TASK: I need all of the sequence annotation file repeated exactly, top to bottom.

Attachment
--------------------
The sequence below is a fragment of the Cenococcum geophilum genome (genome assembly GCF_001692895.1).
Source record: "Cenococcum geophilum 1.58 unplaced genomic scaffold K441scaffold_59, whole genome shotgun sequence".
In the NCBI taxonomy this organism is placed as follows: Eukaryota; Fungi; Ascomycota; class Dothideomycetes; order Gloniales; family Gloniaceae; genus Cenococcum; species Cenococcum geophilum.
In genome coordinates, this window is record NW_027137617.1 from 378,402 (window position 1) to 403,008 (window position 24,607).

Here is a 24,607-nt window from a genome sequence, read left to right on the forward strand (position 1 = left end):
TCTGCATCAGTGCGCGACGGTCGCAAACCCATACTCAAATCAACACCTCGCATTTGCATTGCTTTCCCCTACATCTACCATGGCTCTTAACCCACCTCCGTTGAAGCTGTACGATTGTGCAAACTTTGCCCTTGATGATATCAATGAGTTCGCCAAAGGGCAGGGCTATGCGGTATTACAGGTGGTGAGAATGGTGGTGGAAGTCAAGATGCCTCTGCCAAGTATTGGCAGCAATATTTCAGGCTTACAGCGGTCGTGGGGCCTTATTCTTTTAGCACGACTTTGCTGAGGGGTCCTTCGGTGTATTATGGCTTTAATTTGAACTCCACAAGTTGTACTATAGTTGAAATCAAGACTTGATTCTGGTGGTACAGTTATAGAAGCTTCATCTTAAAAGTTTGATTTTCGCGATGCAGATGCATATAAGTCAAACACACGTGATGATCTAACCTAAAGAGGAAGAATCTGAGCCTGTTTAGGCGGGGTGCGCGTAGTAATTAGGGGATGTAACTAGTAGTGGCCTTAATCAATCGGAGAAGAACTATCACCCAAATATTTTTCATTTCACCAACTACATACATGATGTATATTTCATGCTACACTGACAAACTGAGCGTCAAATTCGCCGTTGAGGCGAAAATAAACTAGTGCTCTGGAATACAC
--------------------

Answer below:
The sequence below is a fragment of the Cenococcum geophilum genome (genome assembly GCF_001692895.1).
Source record: "Cenococcum geophilum 1.58 unplaced genomic scaffold K441scaffold_59, whole genome shotgun sequence".
In the NCBI taxonomy this organism is placed as follows: Eukaryota; Fungi; Ascomycota; class Dothideomycetes; order Gloniales; family Gloniaceae; genus Cenococcum; species Cenococcum geophilum.
In genome coordinates, this window is record NW_027137617.1 from 378,402 (window position 1) to 403,008 (window position 24,607).

Here is a 24,607-nt window from a genome sequence, read left to right on the forward strand (position 1 = left end):
TCTGCATCAGTGCGCGACGGTCGCAAACCCATACTCAAATCAACACCTCGCATTTGCATTGCTTTCCCCTACATCTACCATGGCTCTTAACCCACCTCCGTTGAAGCTGTACGATTGTGCAAACTTTGCCCTTGATGATATCAATGAGTTCGCCAAAGGGCAGGGCTATGCGGTATTACAGGTGGTGAGAATGGTGGTGGAAGTCAAGATGCCTCTGCCAAGTATTGGCAGCAATATTTCAGGCTTACAGCGGTCGTGGGGCCTTATTCTTTTAGCACGACTTTGCTGAGGGGTCCTTCGGTGTATTATGGCTTTAATTTGAACTCCACAAGTTGTACTATAGTTGAAATCAAGACTTGATTCTGGTGGTACAGTTATAGAAGCTTCATCTTAAAAGTTTGATTTTCGCGATGCAGATGCATATAAGTCAAACACACGTGATGATCTAACCTAAAGAGGAAGAATCTGAGCCTGTTTAGGCGGGGTGCGCGTAGTAATTAGGGGATGTAACTAGTAGTGGCCTTAATCAATCGGAGAAGAACTATCACCCAAATATTTTTCATTTCACCAACTACATACATGATGTATATTTCATGCTACACTGACAAACTGAGCGTCAAATTCGCCGTTGAGGCGAAAATAAACTAGTGCTCTGGAATACAC